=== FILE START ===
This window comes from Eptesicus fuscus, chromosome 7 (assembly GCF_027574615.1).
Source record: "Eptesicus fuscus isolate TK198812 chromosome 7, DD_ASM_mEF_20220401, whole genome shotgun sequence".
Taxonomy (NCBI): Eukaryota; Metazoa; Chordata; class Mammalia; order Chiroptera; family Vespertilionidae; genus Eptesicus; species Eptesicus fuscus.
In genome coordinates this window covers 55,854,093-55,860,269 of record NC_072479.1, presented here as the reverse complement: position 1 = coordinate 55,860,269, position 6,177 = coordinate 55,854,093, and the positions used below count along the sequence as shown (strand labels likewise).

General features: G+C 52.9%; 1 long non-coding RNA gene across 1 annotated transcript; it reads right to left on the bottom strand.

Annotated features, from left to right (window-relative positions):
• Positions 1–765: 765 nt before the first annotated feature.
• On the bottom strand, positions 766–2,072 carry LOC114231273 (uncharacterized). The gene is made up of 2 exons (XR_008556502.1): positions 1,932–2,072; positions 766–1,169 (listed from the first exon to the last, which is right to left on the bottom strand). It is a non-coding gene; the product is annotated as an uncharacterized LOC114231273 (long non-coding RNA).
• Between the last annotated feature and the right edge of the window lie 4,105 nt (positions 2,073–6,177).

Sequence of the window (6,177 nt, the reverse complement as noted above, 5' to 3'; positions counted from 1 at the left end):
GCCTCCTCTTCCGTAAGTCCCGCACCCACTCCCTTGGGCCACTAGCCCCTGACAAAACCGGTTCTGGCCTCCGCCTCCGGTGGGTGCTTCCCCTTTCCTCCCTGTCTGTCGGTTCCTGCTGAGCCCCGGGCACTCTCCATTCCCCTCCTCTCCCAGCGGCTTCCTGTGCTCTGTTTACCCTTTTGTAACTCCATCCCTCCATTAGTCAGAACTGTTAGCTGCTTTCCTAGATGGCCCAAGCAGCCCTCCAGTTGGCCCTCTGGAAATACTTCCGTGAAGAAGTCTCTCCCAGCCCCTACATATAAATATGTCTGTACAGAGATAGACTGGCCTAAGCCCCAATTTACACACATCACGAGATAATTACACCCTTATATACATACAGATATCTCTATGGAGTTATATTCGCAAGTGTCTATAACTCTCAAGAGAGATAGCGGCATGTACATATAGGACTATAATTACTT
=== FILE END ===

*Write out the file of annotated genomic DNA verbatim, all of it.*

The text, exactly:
This window comes from Eptesicus fuscus, chromosome 7 (assembly GCF_027574615.1).
Source record: "Eptesicus fuscus isolate TK198812 chromosome 7, DD_ASM_mEF_20220401, whole genome shotgun sequence".
Taxonomy (NCBI): Eukaryota; Metazoa; Chordata; class Mammalia; order Chiroptera; family Vespertilionidae; genus Eptesicus; species Eptesicus fuscus.
In genome coordinates this window covers 55,854,093-55,860,269 of record NC_072479.1, presented here as the reverse complement: position 1 = coordinate 55,860,269, position 6,177 = coordinate 55,854,093, and the positions used below count along the sequence as shown (strand labels likewise).

General features: G+C 52.9%; 1 long non-coding RNA gene across 1 annotated transcript; it reads right to left on the bottom strand.

Annotated features, from left to right (window-relative positions):
• Positions 1–765: 765 nt before the first annotated feature.
• On the bottom strand, positions 766–2,072 carry LOC114231273 (uncharacterized). The gene is made up of 2 exons (XR_008556502.1): positions 1,932–2,072; positions 766–1,169 (listed from the first exon to the last, which is right to left on the bottom strand). It is a non-coding gene; the product is annotated as an uncharacterized LOC114231273 (long non-coding RNA).
• Between the last annotated feature and the right edge of the window lie 4,105 nt (positions 2,073–6,177).

Sequence of the window (6,177 nt, the reverse complement as noted above, 5' to 3'; positions counted from 1 at the left end):
GCCTCCTCTTCCGTAAGTCCCGCACCCACTCCCTTGGGCCACTAGCCCCTGACAAAACCGGTTCTGGCCTCCGCCTCCGGTGGGTGCTTCCCCTTTCCTCCCTGTCTGTCGGTTCCTGCTGAGCCCCGGGCACTCTCCATTCCCCTCCTCTCCCAGCGGCTTCCTGTGCTCTGTTTACCCTTTTGTAACTCCATCCCTCCATTAGTCAGAACTGTTAGCTGCTTTCCTAGATGGCCCAAGCAGCCCTCCAGTTGGCCCTCTGGAAATACTTCCGTGAAGAAGTCTCTCCCAGCCCCTACATATAAATATGTCTGTACAGAGATAGACTGGCCTAAGCCCCAATTTACACACATCACGAGATAATTACACCCTTATATACATACAGATATCTCTATGGAGTTATATTCGCAAGTGTCTATAACTCTCAAGAGAGATAGCGGCATGTACATATAGGACTATAATTACTT